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The DNS lookup tool fetches all the DNS records for a domain and organizes namespaces into a priority. Use settings to perform DNS lookup either against Google, Cloudflare, OpenDNS, or the domain's authoritative name server(s). Therefore, if you changed your web hosting or DNS records, those changes should reflect instantly.
To make sure that your domain is working properly, use the DNS lookup tool to ensure that all of the DNS records for your domain are configured properly. The DNS records contain A, AAAA, CNAME, MX, NS, PTR, SRV, SOA, TXT, CAA, DS, DNSKEY, and many more.
For any record, select "Find" or select "All Records" to get all common DNS records for a domain.
A record : An address record, also known as an address record, is the most basic type of archive that contains a site's IPv4 address and a domain name or sub-domain. The archive points to an IP address.
AAAA record: The hostname identifies a host on the internet and is translated into 128-bit IPv6 addresses. IPv4 addresses served for many years to identify devices on the internet, but IPv6 addresses were created due to the shortage of IPv4 addresses. The four vowels in the word IPv6 stand for four times bigger in size than IPv4 addresses.
CNAME record: CNAME is an acronym for Canonical Name Record, which creates an alias for one domain name. The aliased domain or subdomain is created with all of the DNS of the main domain and is commonly utilized to associate subdomains with existing main domains.
MX record: MX record, also known as Mail Exchange records, alerts the recipient of the email address where they should make the connection to the sender. For extensive analysis, use MX Lookup.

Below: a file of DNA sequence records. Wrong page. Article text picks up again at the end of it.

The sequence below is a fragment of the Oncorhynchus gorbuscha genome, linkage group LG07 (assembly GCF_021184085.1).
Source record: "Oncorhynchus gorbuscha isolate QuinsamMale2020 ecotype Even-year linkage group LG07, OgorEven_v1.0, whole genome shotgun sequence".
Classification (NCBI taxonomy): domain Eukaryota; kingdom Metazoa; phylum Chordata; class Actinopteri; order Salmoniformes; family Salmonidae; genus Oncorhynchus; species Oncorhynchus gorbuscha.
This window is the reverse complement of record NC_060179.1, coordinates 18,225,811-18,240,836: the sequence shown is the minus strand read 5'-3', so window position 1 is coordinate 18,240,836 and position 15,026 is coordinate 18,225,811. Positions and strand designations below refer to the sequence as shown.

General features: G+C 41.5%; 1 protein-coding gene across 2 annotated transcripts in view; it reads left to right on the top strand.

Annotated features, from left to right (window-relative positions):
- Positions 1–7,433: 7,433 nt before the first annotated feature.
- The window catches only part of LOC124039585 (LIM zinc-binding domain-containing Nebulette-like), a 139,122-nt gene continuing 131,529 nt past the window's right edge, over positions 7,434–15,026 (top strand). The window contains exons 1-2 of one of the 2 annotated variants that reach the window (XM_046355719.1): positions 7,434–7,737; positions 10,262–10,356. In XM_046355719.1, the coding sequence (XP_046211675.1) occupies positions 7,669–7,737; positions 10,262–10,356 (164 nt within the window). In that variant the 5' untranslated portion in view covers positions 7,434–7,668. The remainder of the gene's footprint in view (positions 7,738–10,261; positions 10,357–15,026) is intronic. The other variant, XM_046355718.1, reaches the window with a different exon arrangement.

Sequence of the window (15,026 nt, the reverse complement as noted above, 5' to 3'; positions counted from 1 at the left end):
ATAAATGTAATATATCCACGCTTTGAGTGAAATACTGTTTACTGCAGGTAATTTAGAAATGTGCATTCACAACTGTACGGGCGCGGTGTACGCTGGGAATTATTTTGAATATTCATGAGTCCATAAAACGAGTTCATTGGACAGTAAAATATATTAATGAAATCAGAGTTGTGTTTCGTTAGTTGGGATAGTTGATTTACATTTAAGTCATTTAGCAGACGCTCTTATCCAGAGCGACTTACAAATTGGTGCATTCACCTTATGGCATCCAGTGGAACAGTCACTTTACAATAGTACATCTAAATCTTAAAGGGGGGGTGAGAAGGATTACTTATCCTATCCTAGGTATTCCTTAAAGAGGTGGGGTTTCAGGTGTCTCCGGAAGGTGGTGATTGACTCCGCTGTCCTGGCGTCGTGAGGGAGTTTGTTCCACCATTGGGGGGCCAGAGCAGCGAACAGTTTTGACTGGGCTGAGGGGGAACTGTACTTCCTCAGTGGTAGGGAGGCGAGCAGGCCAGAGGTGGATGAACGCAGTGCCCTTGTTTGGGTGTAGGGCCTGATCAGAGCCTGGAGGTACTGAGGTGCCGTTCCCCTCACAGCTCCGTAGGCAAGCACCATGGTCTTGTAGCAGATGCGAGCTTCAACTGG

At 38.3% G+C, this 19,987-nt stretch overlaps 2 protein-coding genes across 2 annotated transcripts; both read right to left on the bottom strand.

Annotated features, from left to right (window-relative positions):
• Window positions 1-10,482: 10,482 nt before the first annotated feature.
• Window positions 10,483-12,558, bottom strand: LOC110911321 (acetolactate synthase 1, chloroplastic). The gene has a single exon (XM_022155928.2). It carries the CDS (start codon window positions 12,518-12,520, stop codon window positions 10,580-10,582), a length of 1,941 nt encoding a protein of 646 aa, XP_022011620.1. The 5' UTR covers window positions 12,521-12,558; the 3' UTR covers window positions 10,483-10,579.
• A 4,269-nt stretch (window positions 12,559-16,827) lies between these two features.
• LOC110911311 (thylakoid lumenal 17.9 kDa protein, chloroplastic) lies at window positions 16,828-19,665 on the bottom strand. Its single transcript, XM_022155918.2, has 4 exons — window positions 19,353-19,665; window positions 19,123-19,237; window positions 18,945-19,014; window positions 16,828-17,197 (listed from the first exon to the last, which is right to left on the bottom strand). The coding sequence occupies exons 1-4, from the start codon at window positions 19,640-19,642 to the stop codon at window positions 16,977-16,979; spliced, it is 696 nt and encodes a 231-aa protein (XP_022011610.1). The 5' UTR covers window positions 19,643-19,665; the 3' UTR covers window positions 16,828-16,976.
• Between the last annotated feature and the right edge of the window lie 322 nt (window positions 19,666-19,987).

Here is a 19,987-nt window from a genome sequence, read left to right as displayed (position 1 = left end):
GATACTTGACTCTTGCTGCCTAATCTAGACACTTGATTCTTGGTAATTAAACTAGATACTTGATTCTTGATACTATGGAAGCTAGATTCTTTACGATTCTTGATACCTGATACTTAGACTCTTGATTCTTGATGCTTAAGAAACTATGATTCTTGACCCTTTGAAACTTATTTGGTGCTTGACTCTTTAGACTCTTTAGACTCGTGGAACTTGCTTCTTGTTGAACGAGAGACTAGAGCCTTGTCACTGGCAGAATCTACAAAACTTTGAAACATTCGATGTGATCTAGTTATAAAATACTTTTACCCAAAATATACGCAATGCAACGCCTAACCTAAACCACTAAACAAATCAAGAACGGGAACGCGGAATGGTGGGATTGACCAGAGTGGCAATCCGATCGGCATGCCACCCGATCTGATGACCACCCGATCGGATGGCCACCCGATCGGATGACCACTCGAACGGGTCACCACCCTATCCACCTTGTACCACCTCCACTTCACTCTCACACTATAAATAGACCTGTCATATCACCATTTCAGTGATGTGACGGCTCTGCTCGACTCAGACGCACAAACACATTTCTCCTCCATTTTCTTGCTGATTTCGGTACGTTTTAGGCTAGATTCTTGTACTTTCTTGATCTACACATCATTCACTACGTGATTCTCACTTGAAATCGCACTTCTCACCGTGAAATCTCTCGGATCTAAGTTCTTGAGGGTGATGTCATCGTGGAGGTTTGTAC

NS record: NS records, also known as the Name Server records, offer relevant information about the current name servers that are authoritative to cater to any query in relation to that domain. The NS Lookup Tool is an excellent resource for any person seeking information on Name Servers.
PTR record: Pointer record, points the IPv4 or IPv6 address to its host computer's hostname. It provides a reverse DNS record, also known as DNS, by pointing the IPv4 or IPv6 address to the host computer.
SRV record: The service record, which indicates which specific services a domain runs along with port numbers, is provided in the DNS. Some protocols, such as Extensible Messaging and Presence Protocol (XMPP) and Session Initiation Protocol (SIP), need an SRV.
SOA record: The beginning of Authority records provides vital information about the domain, such as identifying the nameserver of the domain master, the email of the domain administrator, the serial number of the domain name zone, and so on.
TXT record: Text records enable the site administrator to include an arbitrary word in the DNS.
CAA record: The Certification Authority Authorization record, which tracks the regulation of the issuance of digital certificates for the domain name, reflects the official public policy. If there are no CAA orders for your domain, any Certification Authority may issue an SSL certificate, but as this permits only a specified CA, you can limit the certification authority from issuing certificates to your domain.
DS record: Delegate Signer record and comprises the characters of your public key and its related information like Key Tag, Algorithm, Digest Type, and the cryptographic hash value called Digest.
DNSKEY record: Public signing keys found in the DNS Key include Zone Signing Key (ZSK) and Key Signing Key (KSK). The DS and DNSKEY provide proof of the validity of DNS records returned by the DNS Server.